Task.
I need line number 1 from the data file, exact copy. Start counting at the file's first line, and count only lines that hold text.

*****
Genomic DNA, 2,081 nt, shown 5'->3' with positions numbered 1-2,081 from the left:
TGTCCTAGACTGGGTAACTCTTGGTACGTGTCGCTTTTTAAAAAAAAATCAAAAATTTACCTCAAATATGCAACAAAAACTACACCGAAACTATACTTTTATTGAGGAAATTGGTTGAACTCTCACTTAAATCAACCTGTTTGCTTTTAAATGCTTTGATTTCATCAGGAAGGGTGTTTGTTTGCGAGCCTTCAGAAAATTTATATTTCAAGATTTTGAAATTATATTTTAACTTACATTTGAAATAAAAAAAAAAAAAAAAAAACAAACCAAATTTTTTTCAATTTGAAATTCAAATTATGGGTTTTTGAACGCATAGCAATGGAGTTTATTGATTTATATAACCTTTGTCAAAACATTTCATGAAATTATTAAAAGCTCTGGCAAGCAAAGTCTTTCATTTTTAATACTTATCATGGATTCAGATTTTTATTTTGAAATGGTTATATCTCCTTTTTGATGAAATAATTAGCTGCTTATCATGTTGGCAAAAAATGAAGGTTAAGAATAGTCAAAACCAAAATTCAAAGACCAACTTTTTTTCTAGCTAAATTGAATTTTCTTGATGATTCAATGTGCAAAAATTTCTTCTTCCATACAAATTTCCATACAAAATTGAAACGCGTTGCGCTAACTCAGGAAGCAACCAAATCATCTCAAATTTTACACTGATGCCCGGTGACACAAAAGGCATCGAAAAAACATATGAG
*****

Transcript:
Genomic DNA, 2,081 nt, shown 5'->3' with positions numbered 1-2,081 from the left: